Jeff Familetti joined our Film Club through our partnership with REC Philly! He has recently been tagging us on Instagram and we wanted to know more about the images. These photos were actually some of his first photos taken on film while on a trip down the coast of California. All of the photos were shot on Kodak Ultramax with a Minolta Maxxum 5. Read on to learn more about his experience with photography.
Q: What got you interested in film photography?
A: I have always been fascinated by film; I remember growing up with film cameras as a child. One particular instance I remember was going to see the World Trade Center and the Statue of Liberty. My parents let me use their film camera and since I didn’t know any better I opened it up and accidentally started double exposing all of the photos. Completely on accident I took this incredible photo of the Statue of Liberty that got overlaid with a list of names from Ellis Island. I always wished I could find that photo because that’s when I first became interested in capturing unique moments like that.
Q: What are some qualities that you like about film photography?
A: One of my favorite qualities of film is having to wait to find out how it turned out. In a world of instant gratification it’s one of the only instances where you still can’t see the immediate result. That, and the fact that you get to physically hold the results in your hand. In fact, this was a conversation I had with my bandmate that sparked the idea behind our band name, The Last Generation On Film, because we are the last generation before digital became everything; we are the last generation to be able to hold our baby pictures on film.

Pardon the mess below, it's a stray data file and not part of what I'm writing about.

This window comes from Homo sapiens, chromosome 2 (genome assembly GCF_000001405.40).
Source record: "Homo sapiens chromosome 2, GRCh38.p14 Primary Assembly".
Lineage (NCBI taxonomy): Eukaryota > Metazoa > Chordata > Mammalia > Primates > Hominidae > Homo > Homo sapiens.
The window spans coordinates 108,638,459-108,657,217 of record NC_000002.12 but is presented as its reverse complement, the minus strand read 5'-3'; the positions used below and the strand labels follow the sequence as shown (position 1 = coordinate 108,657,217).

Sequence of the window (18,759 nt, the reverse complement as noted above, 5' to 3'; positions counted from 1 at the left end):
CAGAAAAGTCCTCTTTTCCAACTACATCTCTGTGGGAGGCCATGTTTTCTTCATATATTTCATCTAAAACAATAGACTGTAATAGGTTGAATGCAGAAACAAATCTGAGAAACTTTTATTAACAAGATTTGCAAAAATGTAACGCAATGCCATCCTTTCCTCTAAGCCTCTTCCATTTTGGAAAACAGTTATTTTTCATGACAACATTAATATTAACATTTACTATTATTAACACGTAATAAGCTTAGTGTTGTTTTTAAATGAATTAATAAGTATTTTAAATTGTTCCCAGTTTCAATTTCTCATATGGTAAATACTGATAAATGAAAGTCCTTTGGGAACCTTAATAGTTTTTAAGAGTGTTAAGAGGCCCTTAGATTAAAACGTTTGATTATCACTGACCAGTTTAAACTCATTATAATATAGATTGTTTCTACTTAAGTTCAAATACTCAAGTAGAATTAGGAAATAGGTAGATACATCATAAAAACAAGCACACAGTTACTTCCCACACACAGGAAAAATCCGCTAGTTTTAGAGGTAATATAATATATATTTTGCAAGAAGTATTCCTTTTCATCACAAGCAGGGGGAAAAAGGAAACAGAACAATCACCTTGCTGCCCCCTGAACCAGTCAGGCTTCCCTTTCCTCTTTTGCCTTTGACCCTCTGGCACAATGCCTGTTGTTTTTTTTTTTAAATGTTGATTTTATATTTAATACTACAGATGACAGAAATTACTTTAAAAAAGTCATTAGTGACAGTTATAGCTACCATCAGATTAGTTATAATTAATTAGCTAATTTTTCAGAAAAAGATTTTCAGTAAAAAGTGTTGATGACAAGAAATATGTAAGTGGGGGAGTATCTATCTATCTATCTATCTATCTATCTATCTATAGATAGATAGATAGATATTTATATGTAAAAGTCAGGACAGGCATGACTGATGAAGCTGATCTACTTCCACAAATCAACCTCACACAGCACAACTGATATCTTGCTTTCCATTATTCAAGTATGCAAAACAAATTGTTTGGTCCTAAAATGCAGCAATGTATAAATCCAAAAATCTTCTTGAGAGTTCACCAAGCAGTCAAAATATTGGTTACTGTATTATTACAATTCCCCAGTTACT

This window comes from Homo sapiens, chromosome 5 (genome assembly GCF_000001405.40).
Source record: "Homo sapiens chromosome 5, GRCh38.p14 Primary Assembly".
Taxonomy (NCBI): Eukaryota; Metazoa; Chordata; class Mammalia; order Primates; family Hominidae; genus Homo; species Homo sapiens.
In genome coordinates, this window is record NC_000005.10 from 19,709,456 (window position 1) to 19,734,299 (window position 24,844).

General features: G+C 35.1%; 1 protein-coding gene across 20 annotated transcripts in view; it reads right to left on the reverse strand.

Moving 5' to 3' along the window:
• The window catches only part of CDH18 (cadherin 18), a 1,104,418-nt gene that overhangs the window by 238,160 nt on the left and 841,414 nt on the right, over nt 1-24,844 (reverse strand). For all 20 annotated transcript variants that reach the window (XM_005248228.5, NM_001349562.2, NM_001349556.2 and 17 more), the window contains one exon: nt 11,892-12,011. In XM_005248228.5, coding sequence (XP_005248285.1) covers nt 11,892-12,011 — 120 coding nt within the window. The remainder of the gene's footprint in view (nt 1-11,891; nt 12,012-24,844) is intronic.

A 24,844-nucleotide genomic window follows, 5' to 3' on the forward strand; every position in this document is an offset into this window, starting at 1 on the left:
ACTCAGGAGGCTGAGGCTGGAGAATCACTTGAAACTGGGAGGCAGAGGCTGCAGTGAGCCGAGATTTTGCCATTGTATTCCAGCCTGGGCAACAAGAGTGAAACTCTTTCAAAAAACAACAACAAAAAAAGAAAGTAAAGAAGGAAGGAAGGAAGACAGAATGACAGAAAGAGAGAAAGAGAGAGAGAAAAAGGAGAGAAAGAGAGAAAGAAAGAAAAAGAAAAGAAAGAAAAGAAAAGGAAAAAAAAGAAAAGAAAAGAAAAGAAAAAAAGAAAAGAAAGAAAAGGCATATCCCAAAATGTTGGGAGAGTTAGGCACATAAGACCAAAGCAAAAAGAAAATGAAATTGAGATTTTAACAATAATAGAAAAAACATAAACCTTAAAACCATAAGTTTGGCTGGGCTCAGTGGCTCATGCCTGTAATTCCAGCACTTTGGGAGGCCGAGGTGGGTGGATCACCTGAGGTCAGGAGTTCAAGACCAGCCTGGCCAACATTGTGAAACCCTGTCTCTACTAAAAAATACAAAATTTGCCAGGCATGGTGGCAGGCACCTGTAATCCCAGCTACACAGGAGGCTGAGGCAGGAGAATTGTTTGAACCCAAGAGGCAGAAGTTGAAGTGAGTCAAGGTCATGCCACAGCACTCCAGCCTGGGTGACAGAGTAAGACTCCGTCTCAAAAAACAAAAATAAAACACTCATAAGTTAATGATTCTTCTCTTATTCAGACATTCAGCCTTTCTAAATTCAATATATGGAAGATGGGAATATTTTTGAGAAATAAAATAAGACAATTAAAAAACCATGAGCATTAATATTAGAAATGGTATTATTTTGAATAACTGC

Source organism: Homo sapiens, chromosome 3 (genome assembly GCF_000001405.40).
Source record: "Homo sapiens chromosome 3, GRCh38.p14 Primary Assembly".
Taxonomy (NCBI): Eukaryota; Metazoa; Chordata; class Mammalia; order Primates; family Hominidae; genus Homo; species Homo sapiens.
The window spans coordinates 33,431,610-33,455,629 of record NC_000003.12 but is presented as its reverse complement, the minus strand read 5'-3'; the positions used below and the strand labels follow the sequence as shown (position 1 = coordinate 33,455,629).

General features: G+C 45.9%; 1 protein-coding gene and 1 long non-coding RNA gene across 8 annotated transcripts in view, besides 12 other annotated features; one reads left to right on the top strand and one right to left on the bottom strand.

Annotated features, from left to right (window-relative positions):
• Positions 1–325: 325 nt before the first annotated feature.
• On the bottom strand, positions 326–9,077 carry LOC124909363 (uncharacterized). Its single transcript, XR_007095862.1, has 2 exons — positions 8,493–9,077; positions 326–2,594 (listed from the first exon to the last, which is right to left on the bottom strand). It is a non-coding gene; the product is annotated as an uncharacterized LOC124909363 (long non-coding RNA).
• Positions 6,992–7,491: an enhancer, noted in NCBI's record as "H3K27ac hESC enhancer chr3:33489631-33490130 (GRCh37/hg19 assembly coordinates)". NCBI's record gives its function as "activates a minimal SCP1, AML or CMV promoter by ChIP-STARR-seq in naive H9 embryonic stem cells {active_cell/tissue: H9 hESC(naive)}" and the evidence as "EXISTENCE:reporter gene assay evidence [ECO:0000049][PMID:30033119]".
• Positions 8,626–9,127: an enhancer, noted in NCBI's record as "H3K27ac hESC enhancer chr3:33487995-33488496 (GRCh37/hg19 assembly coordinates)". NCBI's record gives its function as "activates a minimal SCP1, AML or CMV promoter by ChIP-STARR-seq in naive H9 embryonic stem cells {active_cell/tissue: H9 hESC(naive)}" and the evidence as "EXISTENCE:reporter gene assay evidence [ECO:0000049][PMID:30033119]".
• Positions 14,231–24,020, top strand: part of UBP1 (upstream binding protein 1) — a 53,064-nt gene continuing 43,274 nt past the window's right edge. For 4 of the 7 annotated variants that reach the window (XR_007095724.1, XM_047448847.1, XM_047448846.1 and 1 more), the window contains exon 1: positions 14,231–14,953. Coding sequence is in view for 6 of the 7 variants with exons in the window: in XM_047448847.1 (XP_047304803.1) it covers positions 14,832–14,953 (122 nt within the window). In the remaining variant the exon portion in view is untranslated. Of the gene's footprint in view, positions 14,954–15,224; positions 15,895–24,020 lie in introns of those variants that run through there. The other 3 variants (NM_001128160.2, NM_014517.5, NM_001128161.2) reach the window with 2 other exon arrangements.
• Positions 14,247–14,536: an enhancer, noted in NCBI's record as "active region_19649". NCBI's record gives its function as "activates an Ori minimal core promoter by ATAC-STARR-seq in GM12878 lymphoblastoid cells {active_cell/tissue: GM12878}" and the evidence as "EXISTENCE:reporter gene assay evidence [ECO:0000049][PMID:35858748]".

Q: What did you enjoy about taking photos of a different landscape? Was there anything challenging about it?
A: It really is crazy how different the West Coast is in terms of geography. Driving down the Pacific Coast Highway was one of the most stunning trips of my life, it was almost hard to choose what to capture because I wanted to take pictures of everything. I think the thing I enjoyed the most about the different landscapes was just that; how different they were. In just a few hours drive, from along the ocean to high into the desert, the scenery changes so dramatically. The biggest challenge was getting my settings right to adapt to the different lighting, and the way the sun just feels like it hits differently out there.
Q: The way your photos are framed is visually engaging. When photographing, what are you thinking before you click the shutter?
A: I really enjoy framing, it’s one of my favorite things about photography, so I try to capture things in a way that draws your eye to different parts of the picture, whether it be the rule of thirds or the golden ratio. I aim to make the background just as intriguing as the foreground and subject matter.
Q: Out of all of these photos which is your favorite and why?
A: I’m torn honestly, I’m between the photo of the sailboat and the photo of Los Angeles. I love the sailboat one because I really had no idea how it was going to turn out; it was overcast that day and the sailboat was going by fast so I tried to time it as perfectly as possible and I was able to capture it just right. The view of LA is from my friends house and is the first thing you see when you get to the top of his driveway. It is one of my favorite views and it was only made better by the color of the wildflower bush that was in full bloom at the time, which the film captured beautifully.
Q: Now that you have dipped your toes into film photography, do you have any plans for what you will take photos of next? Or any future project ideas?
A: Now that I have a better understanding of film, my first goal is to not rely so heavily on my digital camera to help me set up the shot. I’m itching to go on another road trip and capture the scenery of different places around the country and the world. I also plan on diving deeper into the meaning behind our band name and having everything we do be on actual film.